The Weekly Connect 12/14/20

Here’s the new edition of The Weekly Connect. Check it out and sign up to have it delivered to your inbox!

Here are some of the things we’ve been reading about this week:

Mental health support for teachers is a top priority in Colorado and other states.

California parents sue, claiming remote learning programs are inequitable.

An elementary school in Zillah, Wash., wins recognition for closing achievement gaps.

To read more, click on the following links.

Research & Practice

Connecting SEL to Academic Outcomes
Edutopia: Social and emotional learning (SEL) is sometimes perceived as being just one more thing heaped on educators’ plates, but it’s truly valuable—in small, frequent doses, it helps bring about many valued outcomes. Writers from Edutopia explore four academic subjects, visual/performing arts, social studies, health, and English language arts to see how SEL skills are connected to desired outcomes in these subjects. In visual and performing arts, for example, it is key for students to be able to understand the perspectives of audience members and have an understanding of their own feelings in order to participate in the creative process. Similarly, English language arts involves utilizing critical thinking and problem solving skills, which are also a big part of social-emotional learning. See related article: Forbes “Musical Achievement Could Be Linked To Students’ Performance in Math or Reading.” 

COVID-19 Means More Preschool-Age Kids Won’t Be Ready for Kindergarten
USA Today: Parents and experts across the country are concerned about toddlers regressing during key formative years due to the COVID-19 pandemic, which has forced many preschool campuses to close. It’s hard to quantify how much the pandemic is undermining children’s readiness for kindergarten. Head Start-affiliated schools are in the process of rolling out virtual assessments designed to measure students’ achievement levels, but experts warn that the findings from those evaluations will need to be taken with a grain of salt since they will be performed by parents. Anecdotal evidence, paired with existing research on early-childhood education, suggests the damage could be severe. And it’s likely worse for vulnerable children. Their families have faced soaring preschool costs, widespread job insecurity, and fears of contracting COVID-19, which has disproportionately infected people of color.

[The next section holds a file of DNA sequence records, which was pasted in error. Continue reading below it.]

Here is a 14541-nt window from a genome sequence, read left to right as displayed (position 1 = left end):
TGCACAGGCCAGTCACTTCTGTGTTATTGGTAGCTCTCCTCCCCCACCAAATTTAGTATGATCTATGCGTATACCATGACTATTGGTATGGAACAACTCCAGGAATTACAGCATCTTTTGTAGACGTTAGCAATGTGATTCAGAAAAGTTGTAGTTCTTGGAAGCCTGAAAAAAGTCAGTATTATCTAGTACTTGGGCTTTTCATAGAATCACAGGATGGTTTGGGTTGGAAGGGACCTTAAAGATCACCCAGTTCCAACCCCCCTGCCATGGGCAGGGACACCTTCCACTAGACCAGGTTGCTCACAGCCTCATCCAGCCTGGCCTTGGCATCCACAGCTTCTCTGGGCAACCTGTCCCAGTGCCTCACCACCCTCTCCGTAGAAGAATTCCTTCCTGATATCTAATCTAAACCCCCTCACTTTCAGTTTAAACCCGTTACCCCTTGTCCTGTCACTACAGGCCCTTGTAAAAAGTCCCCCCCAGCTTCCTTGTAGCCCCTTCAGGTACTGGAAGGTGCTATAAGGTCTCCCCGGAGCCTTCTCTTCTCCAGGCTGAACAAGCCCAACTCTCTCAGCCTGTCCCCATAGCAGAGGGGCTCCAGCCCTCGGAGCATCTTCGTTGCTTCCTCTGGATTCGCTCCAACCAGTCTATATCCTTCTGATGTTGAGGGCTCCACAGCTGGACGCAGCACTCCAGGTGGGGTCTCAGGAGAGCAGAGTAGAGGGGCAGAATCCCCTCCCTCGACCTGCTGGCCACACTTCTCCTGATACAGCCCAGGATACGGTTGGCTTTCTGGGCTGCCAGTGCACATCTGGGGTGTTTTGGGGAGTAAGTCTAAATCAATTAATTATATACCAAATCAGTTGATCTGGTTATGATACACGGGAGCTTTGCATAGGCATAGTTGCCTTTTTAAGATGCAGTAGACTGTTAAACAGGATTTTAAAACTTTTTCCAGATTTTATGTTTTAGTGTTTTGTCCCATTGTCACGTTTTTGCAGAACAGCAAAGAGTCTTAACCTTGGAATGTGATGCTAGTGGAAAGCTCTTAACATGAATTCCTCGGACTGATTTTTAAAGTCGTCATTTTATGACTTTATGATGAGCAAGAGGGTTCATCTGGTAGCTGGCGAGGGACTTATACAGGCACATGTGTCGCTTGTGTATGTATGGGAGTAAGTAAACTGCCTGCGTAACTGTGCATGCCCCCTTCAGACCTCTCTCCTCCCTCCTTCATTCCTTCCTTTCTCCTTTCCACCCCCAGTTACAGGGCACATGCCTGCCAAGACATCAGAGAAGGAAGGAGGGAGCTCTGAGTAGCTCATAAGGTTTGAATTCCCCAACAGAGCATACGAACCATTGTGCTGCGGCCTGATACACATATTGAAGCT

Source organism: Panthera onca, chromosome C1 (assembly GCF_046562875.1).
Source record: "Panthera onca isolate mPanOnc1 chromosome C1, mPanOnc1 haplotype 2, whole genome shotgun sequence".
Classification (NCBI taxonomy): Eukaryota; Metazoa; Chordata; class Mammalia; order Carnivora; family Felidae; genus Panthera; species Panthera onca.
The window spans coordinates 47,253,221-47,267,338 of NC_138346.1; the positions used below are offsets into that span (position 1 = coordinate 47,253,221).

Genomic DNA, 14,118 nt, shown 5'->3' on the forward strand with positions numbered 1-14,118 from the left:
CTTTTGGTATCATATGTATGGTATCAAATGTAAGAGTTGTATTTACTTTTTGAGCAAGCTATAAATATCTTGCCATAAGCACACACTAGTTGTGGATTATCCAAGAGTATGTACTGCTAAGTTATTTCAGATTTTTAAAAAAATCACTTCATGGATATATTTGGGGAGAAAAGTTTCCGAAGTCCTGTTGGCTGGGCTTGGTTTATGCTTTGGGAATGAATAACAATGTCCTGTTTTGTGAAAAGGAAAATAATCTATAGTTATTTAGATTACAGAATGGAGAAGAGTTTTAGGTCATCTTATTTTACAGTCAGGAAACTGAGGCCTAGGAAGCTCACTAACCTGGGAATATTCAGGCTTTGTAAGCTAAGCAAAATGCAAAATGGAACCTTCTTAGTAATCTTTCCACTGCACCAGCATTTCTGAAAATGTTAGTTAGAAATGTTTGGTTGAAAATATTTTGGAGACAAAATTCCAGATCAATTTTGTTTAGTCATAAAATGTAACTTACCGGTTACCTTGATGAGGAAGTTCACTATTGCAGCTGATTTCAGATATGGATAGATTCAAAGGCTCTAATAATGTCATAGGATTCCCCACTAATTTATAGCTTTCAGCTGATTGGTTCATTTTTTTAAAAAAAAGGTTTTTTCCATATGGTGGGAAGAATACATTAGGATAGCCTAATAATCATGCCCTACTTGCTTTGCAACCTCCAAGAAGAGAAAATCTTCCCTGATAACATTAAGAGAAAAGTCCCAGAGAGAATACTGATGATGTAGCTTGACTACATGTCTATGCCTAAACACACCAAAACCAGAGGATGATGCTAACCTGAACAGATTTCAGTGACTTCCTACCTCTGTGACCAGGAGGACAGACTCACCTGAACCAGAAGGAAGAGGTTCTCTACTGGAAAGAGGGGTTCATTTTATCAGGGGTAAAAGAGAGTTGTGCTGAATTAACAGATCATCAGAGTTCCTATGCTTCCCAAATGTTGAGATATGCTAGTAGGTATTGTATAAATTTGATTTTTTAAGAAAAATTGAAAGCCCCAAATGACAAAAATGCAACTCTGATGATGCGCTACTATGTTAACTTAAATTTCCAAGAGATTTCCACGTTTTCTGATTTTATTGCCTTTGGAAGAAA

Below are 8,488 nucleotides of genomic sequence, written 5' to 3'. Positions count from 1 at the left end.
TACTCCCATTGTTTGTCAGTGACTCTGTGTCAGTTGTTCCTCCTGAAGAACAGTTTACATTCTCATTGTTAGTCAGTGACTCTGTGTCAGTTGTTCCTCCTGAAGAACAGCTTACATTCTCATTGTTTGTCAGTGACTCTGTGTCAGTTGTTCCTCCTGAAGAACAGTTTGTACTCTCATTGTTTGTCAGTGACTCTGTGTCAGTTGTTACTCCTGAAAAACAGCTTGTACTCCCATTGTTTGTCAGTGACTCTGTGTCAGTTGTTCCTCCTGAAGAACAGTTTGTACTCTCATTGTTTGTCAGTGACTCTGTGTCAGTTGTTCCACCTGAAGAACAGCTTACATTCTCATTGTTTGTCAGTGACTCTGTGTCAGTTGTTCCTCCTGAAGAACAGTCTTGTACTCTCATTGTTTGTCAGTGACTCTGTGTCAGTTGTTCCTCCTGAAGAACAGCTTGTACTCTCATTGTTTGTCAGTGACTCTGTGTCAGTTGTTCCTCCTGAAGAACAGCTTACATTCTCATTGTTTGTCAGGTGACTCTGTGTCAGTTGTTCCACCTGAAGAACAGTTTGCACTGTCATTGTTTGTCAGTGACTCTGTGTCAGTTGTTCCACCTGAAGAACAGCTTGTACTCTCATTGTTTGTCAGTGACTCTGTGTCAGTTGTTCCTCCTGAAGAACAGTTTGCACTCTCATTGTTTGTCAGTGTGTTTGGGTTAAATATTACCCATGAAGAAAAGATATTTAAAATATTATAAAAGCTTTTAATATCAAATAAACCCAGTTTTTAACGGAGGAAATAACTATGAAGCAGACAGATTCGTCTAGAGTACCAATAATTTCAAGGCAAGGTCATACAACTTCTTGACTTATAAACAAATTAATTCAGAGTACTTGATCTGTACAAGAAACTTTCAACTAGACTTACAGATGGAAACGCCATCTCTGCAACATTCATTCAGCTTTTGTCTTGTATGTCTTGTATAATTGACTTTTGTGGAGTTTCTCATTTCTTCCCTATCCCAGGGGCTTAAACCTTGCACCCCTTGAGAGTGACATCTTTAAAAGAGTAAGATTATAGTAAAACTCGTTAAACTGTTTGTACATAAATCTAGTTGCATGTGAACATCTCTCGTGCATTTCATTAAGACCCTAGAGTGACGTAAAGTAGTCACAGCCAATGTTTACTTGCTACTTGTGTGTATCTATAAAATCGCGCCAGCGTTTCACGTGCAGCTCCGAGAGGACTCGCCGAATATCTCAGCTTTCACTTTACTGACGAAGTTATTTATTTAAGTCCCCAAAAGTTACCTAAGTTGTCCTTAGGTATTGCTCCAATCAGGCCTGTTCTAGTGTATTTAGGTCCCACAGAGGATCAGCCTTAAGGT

Report: Mental Health Support a Top Teacher Retention Priority
K-12 Dive: A need to teach both in-person and remotely, as well as pressure to play the role of social worker and counselor, is causing teachers to feel exhausted and burnt out. This finding comes from a recent report released by the Colorado Department of Education and Colorado Education Initiative, which shows the coronavirus pandemic is putting a strain on the state’s teacher workforce, with an average of 6% leaving the profession and 2% taking leaves of absence. Teacher mental health is a top priority for 90% of district respondents in preventing burnout and turnover. Emotional support for students was also cited as the top educational need in the spring, though that shifted to addressing K-3 reading loss for the fall. Additionally, only 26 of the 140 districts surveyed are offering child care services.


CDC: Schools, Daycares Can Prevent COVID-19 Spread with Hygiene, Distancing
UPI: Schools and daycare facilities can effectively operate with hand hygiene, mandatory mask-wearing and social distancing protocols in place during the COVID-19 pandemic, the Centers for Disease Control and Prevention (CDC) said in a recently published analysis. Education and childcare facilities operating under the Head Start and Early Head Start programs have implemented initiatives that are designed to limit the spread of COVID-19 within their facilities based on CDC guidelines. Using funds allocated under the federal CARES Act, the facilities also took steps such as creating hand-washing lessons and activities and reducing class sizes for social distancing, the agency said. The facilities also purchased masks, provided daily health checks for students and staff, and performed daily intensive cleaning and disinfecting of furniture and toys. See related articles: The Colorado Sun “If We Close, You Can’t Go to Work”: Colorado Child Care Centers Poised for a Big Infusion of State Money” and U.S. News & World Report “Education Groups Urge CDC to Prioritize Teachers, School Staff for Coronavirus Vaccine.”